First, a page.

Norwegian M1957 SLG Garand Bayonet, Modified German M84/98 for the Kar 98k
Single-fullered spear-pointed knife blade measuring 9 7/8 inches (25cm), 15 1/8 inches overall (38.5cm), wood scale grips with cleaning hole, held by two screws. Steel scabbard with webbing hook.
The spine of the blade is stamped ‘37’, indicating that the bayonet was manufactured in 1937. The blade is stamped on one side with ‘S/173’, a manufacturer code which is thought to correspond to Alex Coppel GmbH of Solingen, and on the other side with ‘7599 a’, indicating that it was the 17,598th bayonet made by that manufacturer in that year. 1937 was the last year to see use of the S-codes, which were introduced to maintain secrecy around Germany’s clandestine rearmament program by obscuring the manufacturer of any given bayonet. The scabbard is stamped at the throat with ‘Clemen u. Jung 1940’, indicating that it was manufactured in that year by the firm Clemen & Jung, based in Solingen. The pommel is stamped with three Waffenamt eagle inspection stamps, of the early ‘droop-wing’ design which was also replaced during 1937, with the code ‘WaA253’.
Norway received over 72,000 M1 Garand rifles from the United States between 1950 and 1963 as part of the Mutual Defence Assistance Program – an effort following the Second World War to rearm America’s NATO allies using some of its vast stocks of surplus arms. Norway manufactured around 50,000 direct copies of the US M7 for these rifles beginning in 1953, but these were supplemented by 5,000 modified German M84/98 bayonets which were delivered in 1957, designated the M1957 Selv Lessing Gewaer (Self Loading Rifle). This made sense because Norway inherited a huge stock of Mauser Kar 98k rifles and bayonets in 1945, when almost 400,000 remaining soldiers of the occupation force surrendered.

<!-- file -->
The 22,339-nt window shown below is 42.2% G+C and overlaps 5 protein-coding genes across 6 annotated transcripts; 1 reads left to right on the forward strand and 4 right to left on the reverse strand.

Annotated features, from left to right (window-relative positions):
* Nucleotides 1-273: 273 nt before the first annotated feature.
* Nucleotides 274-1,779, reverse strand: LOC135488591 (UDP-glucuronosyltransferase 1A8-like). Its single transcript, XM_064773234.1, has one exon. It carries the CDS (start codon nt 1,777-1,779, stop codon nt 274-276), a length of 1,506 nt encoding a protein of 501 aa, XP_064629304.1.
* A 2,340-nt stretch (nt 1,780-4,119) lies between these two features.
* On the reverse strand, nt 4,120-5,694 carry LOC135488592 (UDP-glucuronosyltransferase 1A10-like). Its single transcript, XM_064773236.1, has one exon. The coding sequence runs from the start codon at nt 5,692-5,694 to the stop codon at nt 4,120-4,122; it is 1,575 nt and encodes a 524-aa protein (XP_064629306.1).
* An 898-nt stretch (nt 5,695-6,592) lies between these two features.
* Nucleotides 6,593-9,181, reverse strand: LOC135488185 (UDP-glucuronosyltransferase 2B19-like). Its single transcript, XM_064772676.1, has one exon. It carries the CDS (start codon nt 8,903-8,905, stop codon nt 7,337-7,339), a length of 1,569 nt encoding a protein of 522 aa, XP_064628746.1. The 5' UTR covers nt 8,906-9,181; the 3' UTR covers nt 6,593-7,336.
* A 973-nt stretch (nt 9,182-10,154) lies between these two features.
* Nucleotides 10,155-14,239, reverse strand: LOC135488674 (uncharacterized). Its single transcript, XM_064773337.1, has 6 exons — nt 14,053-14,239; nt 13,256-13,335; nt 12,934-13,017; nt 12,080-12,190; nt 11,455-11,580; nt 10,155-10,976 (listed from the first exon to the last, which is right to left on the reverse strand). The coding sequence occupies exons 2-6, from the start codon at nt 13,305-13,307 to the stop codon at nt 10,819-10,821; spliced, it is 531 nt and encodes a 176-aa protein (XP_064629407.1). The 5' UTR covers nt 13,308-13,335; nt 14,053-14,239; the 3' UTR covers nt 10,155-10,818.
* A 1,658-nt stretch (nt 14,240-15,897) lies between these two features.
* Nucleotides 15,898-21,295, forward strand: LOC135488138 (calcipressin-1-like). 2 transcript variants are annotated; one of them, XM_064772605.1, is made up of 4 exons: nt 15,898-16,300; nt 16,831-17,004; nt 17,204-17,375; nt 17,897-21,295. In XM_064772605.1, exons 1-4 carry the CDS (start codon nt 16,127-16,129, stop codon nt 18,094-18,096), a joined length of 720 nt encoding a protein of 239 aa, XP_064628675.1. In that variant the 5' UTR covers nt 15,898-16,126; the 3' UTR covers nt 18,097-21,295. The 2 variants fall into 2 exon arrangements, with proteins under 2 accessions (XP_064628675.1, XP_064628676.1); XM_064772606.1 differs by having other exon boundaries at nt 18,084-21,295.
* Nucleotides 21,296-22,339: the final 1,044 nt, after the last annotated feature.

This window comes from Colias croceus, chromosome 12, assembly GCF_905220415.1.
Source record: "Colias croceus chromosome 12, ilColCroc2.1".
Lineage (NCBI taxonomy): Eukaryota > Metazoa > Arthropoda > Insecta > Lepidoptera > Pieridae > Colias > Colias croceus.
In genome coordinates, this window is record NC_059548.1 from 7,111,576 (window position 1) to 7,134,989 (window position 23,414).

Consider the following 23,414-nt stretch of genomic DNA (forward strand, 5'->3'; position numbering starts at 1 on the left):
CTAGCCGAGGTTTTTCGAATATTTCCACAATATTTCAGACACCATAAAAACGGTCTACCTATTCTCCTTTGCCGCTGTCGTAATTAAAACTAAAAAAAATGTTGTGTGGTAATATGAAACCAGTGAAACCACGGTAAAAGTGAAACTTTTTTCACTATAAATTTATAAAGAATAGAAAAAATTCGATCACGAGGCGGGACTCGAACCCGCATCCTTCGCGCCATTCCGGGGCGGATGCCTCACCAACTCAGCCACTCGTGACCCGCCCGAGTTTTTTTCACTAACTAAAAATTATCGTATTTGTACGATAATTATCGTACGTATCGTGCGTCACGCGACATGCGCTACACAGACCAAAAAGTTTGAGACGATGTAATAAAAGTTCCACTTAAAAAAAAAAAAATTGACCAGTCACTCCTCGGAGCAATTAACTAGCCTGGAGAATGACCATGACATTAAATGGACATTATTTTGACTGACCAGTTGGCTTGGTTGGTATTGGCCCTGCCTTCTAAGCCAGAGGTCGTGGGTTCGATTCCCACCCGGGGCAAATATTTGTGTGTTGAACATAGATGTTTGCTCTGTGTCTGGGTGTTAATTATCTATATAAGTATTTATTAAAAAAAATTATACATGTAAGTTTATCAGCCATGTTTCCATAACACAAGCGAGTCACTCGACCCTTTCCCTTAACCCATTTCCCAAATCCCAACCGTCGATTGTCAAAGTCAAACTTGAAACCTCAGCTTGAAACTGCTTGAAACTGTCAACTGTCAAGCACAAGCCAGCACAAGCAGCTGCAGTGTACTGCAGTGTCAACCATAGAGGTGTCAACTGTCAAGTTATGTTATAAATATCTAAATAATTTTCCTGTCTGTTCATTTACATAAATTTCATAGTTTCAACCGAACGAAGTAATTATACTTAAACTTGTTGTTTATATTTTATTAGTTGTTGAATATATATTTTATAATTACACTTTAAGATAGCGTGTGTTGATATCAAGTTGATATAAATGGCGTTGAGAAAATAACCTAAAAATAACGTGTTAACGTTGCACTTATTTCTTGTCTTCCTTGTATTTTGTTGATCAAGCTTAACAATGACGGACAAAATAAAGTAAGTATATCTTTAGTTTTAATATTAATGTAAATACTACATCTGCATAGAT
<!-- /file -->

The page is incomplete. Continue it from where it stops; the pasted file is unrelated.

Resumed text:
An extension to the crossguard was brazed in place which would slot into the gas plug, while the scabbard had its frog stud removed and a US webbing hook brazed on instead. More scabbards were converted than bayonets, because some Norwegian units still utilised the Kar 98k, most being rebarreled to accept the US 30.06 cartridge. The Norwegian army still uses the Garand today as a parade rifle.
The metal parts retain almost all of their blueing (which may have been redone when the bayonet was converted) except slight wear on raised edges like the locking button and hilt. Light denting to the wood grips. Blade is unsharpened, the tip is blunted with a slight roll.